pic: Flat 3 CIM 2-Speed Gearbox



I’ve been playing around with the idea of a 3 CIM, 2-speed gearbox that is the height of the CIM for the past couple weeks and this is what I came up with.

Gearing:
Low gear: 8.23:1, 8 ft/s real-life speed with a 3.5” diameter wheel.
High gear: 3.43:1, 19.23 ft/s real-life speed with a 3.5” diameter wheel.
Shifter Spread: 2.40

I am well aware that 6 CIM drives are falling out style and that mini CIMs are all the rage these days. Therefore, this gearbox was designed so that replacing the CIMs with mini CIMs and swapping from 14 to 13 tooth pinions will result in nearly identical speeds.The CAD shows the CIM configuration because the packaging for the shifter cylinders looks better next to the longer CIM motors.

Overall I’m very happy with how the flat CIM gearbox’s packaging and ratios turned out. My main gripe with this gearbox is some of the cost inefficiencies, like having to use a VEX shifter shaft with the AndyMark dog gear.

The model can be downloaded here. Any feedback would be greatly appreciated and I’m more than happy to answer any questions anyone has.

That’s a cool setup! It solves some packaging problems. I also like the way the small red plate in the middle of the gearbox also serves to reinforce the middle pinion against the power of 2 motors going through it.

However, one motor disengages in low gear. A feature to stop brown-outs? :stuck_out_tongue:

Actually though, could be interesting to disconnect a motor in high gear to prevent brownouts while keeping a (slightly) higher acceleration for low gear.

What’s the difference in shifting force from a regular vex pancake cylinder?

I am well aware that 6 CIM drives are falling out style and that mini CIMs are all the rage these days. Therefore, this gearbox was designed so that replacing the CIMs with mini CIMs and swapping from 14 to 13 tooth pinions will result in nearly identical speeds.

Just so you know, it is actually more optimal to mix the motors together with identical pinions. They are designed for that specific purpose. There’s nothing magical about matching free speeds of motors exactly, versus more closely matching each other at other points on the power curve. So definitely stick to the same pinions on all motors, works just fine.

Currently that plate doesn’t support the middle CIM but that’s not a bad idea (assuming a bearing will fit).

Correct me if I’m wrong but I do not believe that the motor disengages when in low gear. When in low gear, the dog gear that is not engaged acts as an idler, transferring force from the outer motor to the pinion of the middle CIM. If this is not correct please let me know.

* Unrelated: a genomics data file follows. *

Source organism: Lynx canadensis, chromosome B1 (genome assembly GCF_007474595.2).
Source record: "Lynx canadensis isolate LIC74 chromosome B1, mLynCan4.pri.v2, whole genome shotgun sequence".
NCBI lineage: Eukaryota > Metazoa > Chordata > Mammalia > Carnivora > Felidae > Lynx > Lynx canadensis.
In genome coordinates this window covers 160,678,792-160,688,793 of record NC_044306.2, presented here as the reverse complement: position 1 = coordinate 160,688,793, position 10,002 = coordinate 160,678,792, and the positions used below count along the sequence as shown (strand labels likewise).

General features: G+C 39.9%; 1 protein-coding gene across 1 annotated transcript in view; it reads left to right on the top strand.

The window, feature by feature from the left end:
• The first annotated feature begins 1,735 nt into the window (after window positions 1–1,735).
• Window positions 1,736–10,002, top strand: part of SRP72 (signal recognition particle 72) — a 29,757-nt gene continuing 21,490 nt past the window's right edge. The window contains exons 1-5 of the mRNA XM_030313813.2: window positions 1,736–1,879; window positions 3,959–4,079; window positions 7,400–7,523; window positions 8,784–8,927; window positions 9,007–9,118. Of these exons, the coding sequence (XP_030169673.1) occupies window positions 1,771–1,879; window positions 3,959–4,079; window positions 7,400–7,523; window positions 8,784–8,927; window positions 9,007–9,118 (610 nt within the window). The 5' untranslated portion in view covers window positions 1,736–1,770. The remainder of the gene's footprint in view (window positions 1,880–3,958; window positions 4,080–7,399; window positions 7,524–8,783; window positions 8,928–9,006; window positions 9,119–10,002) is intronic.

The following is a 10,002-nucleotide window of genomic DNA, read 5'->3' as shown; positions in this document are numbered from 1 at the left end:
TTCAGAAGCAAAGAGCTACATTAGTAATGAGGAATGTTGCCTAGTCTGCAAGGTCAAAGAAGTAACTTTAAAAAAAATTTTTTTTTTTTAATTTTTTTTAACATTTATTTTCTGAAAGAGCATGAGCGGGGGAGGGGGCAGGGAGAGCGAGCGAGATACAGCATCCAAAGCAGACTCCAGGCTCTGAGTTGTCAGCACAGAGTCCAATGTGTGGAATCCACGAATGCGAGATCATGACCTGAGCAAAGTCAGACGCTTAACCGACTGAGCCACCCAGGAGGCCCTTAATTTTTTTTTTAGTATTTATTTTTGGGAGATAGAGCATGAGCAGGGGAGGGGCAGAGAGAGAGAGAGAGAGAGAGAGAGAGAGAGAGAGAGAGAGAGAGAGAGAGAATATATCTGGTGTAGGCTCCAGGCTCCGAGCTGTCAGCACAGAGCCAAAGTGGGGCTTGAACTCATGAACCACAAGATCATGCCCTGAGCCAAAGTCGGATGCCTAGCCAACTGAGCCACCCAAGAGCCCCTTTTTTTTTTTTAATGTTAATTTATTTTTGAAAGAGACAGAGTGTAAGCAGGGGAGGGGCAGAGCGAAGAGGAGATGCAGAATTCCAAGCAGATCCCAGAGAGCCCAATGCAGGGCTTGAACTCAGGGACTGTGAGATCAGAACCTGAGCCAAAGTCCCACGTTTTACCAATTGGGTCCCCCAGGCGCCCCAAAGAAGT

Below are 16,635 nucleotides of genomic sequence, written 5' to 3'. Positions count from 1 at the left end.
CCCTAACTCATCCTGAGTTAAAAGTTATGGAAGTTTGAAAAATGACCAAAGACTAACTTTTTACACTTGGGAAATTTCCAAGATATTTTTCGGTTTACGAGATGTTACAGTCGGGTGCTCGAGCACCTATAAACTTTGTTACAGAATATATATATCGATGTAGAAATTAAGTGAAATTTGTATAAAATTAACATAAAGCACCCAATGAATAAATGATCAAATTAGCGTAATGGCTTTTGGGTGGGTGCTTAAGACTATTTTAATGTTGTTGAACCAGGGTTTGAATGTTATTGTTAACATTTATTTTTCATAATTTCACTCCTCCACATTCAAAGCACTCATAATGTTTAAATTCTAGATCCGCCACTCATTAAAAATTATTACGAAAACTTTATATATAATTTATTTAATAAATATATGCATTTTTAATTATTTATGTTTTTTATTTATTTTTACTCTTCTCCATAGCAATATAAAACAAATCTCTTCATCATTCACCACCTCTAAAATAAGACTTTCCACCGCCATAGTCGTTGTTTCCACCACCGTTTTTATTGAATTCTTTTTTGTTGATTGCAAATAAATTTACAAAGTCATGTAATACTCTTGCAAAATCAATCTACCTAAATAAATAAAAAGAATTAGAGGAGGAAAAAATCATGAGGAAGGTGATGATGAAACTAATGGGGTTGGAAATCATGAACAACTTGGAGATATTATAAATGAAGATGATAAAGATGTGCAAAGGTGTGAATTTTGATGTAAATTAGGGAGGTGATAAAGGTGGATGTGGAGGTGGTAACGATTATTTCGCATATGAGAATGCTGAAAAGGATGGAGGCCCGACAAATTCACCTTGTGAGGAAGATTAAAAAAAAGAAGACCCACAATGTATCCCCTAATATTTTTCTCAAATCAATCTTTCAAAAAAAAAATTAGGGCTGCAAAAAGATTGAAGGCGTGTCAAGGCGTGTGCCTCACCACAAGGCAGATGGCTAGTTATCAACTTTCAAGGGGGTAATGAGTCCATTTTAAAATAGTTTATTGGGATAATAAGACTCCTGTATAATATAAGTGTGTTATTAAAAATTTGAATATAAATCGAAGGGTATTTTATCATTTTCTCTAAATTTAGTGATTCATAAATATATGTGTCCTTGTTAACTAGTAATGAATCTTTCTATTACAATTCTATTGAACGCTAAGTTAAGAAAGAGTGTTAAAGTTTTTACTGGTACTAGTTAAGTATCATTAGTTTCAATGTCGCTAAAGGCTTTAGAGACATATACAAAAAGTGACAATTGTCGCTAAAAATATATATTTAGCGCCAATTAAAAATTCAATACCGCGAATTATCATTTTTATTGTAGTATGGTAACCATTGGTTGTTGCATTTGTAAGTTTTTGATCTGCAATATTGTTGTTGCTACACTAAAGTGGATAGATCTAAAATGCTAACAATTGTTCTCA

Those are 7/16 bore cylinder so at 60 PSI two of them extend with about 18 pounds of force while VEX’s pancake extends with roughly 26.5. To answer your question, 8.5 pounds or 32%.

Ah, my mistake. You’re correct.

I would agree with the fact that it “works just fine”. But I don’t think its “more optimal” to mix the motors without matching free speed.

The CIM has peak power output @ ~2670 RPM and peak efficiency @ ~4700 RPM

The miniCIM has peak power output @ ~2920 RPM and peak efficiency @ ~5000 RPM.

These are just two points you could be designing for. But in any case, you probably are aiming for the same point on the motor curve for all motors in a gearbox.

Does it matter? Not really. Just be careful with your wording :wink:

i interpreted the OP to mean build it with all CIMs or with all miniCIMS, and changing the pinions would give each one similar robot speeds.

This is a sweet layout! I am a big fan of this packaging and the fact that all the motors are even depth, in addition to being flat. The cylinder setup is what it is because of your super compact layout, but it still fits within CIM height so that is pretty awesome if you ask me.

The one recommendation I might make would be to extend the standoffs from the middle plate all the way to the outer plate to keep the main plates parallel more securely. I see it is pretty tight to the box tube, but I think that if it fits, that it would be helpful for rigidity and still light weight.

Also, if you were interested in minimizing the volume of the gearbox even more you could drop the bearing block and run #25 chain in tube. This is a pretty cool option, but I have heard a wide range of how well this has worked out for different people.

Overall an awesome design!

This is correct, sorry that was confusing.

I was definitely considering extending the standoffs across to the outer plate and probably would if this gearbox ever ends up getting made.

I have no experience running chain in tube so I decided to keep the sprockets external. I definitely agree that it could save a lot of space and the only thing it would really change in the design is the length of some standoffs and bolts.

Thank you!